Yet, Saleh was more full of joy than any other child in his classroom. His grin could light up all the other kids. He liked to dress up as his mother during dramatic play, and he would put a one-legged baby doll on his hip and parade about the kitchen making demands into a pink plastic cell phone. He could make us all laugh uncontrollably, and he could make us so mad that we wanted to throttle him.
There were so many things that categorized Saleh as already dead. As a young Black male in Woodlawn, all kinds of statistics were staring at him, waiting for him to become one of them. I saw the way he deflated around his mother, the way that he fed his little sister. I heard the exasperation in the voices of the teachers—and my own—as we tried to prepare him for kindergarten. I heard the way the older men around him muttered about his dressing up as a woman. He was thin and infantile. He didn’t know his alphabet. I loved him dearly, but after a while I could see only the ways in which the odds were stacked against him. I remember I told a friend over the summer that I thought Saleh would die before he turned eighteen.
And this is the trap that we get into, just like Thomas in our gospel lesson today. We see the horrors of crucifixion and we see deadness all around us—and resurrection becomes impossible in our minds. So, we try and forget it, to go back to normal once we leave church on Easter Sunday.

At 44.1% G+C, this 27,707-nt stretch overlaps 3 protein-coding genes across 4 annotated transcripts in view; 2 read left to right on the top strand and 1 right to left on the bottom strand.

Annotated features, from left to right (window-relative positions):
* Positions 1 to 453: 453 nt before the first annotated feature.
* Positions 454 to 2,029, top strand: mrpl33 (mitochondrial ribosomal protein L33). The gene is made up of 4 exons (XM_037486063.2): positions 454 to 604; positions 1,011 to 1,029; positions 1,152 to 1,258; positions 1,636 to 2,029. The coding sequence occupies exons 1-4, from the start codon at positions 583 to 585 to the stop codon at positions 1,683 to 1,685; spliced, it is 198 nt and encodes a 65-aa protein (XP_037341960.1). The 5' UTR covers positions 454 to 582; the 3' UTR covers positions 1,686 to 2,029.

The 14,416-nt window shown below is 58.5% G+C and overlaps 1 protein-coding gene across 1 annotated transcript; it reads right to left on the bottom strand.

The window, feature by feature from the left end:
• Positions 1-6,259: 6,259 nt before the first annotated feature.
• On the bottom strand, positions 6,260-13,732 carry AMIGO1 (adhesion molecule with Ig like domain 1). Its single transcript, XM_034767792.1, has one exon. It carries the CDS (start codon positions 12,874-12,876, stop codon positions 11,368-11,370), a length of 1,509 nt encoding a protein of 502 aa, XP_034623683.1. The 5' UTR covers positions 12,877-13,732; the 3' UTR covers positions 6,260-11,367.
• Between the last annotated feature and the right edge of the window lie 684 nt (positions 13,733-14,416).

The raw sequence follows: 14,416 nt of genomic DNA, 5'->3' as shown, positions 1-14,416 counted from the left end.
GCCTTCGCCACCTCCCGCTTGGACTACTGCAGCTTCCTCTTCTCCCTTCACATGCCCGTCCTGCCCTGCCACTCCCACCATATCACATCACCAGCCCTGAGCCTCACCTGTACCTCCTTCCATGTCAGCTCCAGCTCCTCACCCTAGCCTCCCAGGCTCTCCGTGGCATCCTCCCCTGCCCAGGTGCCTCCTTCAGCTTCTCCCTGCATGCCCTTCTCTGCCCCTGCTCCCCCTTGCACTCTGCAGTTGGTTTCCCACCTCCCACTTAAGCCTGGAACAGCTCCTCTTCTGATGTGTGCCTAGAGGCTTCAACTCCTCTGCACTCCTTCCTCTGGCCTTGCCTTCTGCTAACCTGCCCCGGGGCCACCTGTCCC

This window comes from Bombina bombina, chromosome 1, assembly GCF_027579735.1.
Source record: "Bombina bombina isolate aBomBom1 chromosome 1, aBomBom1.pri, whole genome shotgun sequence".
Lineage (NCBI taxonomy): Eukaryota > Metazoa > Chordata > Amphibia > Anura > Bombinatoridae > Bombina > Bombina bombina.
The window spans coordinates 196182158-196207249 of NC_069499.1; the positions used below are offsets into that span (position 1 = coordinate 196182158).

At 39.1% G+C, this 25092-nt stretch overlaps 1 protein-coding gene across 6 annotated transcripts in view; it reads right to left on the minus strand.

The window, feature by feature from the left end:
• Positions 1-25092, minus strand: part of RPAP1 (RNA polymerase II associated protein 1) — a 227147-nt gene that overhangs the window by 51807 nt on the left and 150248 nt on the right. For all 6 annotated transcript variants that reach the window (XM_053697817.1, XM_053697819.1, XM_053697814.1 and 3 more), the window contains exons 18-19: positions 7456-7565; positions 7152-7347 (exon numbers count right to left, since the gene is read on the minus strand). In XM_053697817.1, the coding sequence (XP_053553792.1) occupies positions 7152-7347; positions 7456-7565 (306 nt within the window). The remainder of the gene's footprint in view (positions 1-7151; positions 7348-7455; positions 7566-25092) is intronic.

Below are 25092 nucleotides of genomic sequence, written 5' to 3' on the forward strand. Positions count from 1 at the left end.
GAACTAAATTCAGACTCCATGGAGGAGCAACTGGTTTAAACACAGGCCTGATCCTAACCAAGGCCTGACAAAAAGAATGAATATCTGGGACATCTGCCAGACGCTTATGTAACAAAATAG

But, Jesus won’t let Thomas go back to normal, and he won’t let us, either. This lesson is a direct answer to that inclination.
You know, even though we cycle through different gospels in our lectionary, this particular passage from John always appears on the Second Sunday after Easter. It doesn’t matter if we are in Matthew, Mark, or Luke for the rest of the year, this passage is here every single time.
On Easter we celebrate the sudden emptiness of death, an unknown, new thing happening. Like the women, confused and yet sincere, we shout: “He is risen!” On the Second Sunday of Easter, though, it is easy for us to think that this message is finished.
That is why this story appears here every single year. In this story, Jesus comes among us, greets us, gives us his breath, and shows us, physically, fully, viscerally that resurrection in our midst is real—that it is not finished. He reaches out to even the most stubborn of us in order to prove this. He barges into a locked room. He takes Thomas’ hand, puts it inside his wound and says, see, feel, it is risen.